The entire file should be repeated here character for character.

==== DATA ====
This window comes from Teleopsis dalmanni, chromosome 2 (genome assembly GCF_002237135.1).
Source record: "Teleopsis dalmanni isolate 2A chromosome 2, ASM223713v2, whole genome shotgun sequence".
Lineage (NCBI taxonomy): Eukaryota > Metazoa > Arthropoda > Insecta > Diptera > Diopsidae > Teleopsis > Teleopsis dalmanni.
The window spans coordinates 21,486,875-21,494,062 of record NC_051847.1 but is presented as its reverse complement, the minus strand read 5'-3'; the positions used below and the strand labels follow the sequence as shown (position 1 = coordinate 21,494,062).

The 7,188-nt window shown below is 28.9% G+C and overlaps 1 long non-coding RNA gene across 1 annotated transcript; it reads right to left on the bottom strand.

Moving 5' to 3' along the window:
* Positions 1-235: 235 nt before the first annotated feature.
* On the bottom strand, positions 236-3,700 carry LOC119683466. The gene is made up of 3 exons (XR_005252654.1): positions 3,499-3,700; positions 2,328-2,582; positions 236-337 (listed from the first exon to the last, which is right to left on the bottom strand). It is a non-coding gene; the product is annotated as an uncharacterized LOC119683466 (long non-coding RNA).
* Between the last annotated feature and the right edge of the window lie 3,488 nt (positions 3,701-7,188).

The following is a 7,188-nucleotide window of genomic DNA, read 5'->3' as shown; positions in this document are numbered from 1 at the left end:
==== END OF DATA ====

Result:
This window comes from Teleopsis dalmanni, chromosome 2 (genome assembly GCF_002237135.1).
Source record: "Teleopsis dalmanni isolate 2A chromosome 2, ASM223713v2, whole genome shotgun sequence".
Lineage (NCBI taxonomy): Eukaryota > Metazoa > Arthropoda > Insecta > Diptera > Diopsidae > Teleopsis > Teleopsis dalmanni.
The window spans coordinates 21,486,875-21,494,062 of record NC_051847.1 but is presented as its reverse complement, the minus strand read 5'-3'; the positions used below and the strand labels follow the sequence as shown (position 1 = coordinate 21,494,062).

The 7,188-nt window shown below is 28.9% G+C and overlaps 1 long non-coding RNA gene across 1 annotated transcript; it reads right to left on the bottom strand.

Moving 5' to 3' along the window:
* Positions 1-235: 235 nt before the first annotated feature.
* On the bottom strand, positions 236-3,700 carry LOC119683466. The gene is made up of 3 exons (XR_005252654.1): positions 3,499-3,700; positions 2,328-2,582; positions 236-337 (listed from the first exon to the last, which is right to left on the bottom strand). It is a non-coding gene; the product is annotated as an uncharacterized LOC119683466 (long non-coding RNA).
* Between the last annotated feature and the right edge of the window lie 3,488 nt (positions 3,701-7,188).

The following is a 7,188-nucleotide window of genomic DNA, read 5'->3' as shown; positions in this document are numbered from 1 at the left end: